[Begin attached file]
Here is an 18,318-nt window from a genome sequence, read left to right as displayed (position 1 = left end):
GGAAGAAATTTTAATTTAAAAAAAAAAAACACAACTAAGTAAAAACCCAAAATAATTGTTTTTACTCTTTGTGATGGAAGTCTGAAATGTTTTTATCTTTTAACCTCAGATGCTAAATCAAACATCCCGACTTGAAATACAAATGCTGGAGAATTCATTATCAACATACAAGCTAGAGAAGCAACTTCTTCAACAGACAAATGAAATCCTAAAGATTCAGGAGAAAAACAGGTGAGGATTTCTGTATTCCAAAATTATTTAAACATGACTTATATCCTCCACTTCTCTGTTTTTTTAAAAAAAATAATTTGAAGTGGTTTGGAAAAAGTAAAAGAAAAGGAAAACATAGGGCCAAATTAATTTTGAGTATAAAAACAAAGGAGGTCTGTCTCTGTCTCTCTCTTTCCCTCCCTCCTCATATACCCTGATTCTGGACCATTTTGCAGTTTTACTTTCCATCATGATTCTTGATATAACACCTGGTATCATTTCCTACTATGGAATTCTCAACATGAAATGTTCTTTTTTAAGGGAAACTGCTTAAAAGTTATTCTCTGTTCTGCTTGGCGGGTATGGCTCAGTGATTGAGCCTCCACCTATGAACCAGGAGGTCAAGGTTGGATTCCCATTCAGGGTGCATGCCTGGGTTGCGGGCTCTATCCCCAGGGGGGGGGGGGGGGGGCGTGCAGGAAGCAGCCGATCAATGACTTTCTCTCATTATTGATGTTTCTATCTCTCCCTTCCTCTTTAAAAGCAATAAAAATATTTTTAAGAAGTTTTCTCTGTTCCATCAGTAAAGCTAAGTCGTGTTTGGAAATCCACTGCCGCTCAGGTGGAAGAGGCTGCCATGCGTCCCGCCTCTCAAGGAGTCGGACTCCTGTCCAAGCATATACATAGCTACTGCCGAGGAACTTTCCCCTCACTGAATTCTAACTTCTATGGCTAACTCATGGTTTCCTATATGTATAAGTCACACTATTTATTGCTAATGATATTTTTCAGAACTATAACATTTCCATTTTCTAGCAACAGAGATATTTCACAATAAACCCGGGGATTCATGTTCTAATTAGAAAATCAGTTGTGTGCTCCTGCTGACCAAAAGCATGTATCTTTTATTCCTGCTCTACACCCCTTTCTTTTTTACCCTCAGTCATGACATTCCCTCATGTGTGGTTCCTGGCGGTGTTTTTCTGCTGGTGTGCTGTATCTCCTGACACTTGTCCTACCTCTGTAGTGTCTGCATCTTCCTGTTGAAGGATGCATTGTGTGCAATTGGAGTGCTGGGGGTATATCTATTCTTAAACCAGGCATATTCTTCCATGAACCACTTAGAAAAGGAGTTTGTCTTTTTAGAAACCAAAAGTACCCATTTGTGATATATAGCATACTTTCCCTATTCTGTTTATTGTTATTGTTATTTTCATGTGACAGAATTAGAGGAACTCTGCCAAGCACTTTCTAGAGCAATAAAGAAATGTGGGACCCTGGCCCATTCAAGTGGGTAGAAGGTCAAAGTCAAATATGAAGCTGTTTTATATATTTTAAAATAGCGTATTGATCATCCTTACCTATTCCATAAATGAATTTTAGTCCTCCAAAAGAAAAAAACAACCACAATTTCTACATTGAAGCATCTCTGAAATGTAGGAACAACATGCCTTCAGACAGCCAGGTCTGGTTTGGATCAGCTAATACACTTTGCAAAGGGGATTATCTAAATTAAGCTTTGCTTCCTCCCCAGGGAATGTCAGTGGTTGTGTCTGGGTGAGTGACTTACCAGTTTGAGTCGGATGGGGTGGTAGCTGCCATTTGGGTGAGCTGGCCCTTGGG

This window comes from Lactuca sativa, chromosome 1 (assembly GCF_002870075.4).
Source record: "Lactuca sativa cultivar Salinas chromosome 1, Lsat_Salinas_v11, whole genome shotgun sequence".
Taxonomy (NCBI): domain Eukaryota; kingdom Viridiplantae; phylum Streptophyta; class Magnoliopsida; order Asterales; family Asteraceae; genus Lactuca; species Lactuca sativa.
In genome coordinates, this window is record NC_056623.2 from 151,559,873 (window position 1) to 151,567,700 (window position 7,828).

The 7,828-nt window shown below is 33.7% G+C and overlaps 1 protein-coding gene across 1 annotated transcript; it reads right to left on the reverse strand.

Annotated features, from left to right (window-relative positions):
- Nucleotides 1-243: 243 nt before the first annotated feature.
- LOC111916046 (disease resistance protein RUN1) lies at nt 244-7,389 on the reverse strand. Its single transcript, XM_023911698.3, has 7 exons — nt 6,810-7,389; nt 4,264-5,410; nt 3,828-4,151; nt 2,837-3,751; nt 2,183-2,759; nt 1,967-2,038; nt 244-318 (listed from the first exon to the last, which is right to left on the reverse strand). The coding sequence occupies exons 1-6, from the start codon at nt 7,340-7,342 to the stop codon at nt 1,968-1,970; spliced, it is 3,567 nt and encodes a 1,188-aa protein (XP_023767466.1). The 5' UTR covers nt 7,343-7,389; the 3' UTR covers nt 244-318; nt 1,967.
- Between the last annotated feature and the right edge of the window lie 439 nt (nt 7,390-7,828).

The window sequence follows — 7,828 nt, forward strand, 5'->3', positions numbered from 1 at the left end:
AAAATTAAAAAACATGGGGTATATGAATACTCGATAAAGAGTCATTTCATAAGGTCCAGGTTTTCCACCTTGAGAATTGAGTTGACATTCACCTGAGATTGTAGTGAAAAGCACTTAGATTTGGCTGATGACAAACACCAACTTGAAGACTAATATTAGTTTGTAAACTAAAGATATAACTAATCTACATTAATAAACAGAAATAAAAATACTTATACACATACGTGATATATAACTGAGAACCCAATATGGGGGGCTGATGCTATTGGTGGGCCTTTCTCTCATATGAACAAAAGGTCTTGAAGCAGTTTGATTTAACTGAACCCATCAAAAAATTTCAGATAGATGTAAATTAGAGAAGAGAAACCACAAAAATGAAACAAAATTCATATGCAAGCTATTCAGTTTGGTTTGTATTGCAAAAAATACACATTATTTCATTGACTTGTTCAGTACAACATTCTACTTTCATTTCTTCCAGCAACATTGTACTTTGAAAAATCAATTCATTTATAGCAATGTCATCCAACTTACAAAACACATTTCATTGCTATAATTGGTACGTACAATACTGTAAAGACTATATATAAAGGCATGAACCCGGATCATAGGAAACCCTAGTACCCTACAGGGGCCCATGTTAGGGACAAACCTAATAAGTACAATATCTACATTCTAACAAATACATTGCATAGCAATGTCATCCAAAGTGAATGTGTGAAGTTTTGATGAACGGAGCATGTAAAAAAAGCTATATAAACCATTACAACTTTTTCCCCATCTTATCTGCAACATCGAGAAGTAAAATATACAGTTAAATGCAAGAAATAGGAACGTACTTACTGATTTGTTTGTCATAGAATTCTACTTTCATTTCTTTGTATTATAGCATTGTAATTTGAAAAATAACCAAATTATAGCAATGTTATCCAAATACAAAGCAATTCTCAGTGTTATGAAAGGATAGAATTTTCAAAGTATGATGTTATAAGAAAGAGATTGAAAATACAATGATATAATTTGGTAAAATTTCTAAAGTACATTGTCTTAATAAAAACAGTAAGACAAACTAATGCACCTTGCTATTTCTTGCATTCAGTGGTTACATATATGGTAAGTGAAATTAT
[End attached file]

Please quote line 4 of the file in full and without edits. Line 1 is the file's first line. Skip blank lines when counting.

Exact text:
Source record: "Lactuca sativa cultivar Salinas chromosome 1, Lsat_Salinas_v11, whole genome shotgun sequence".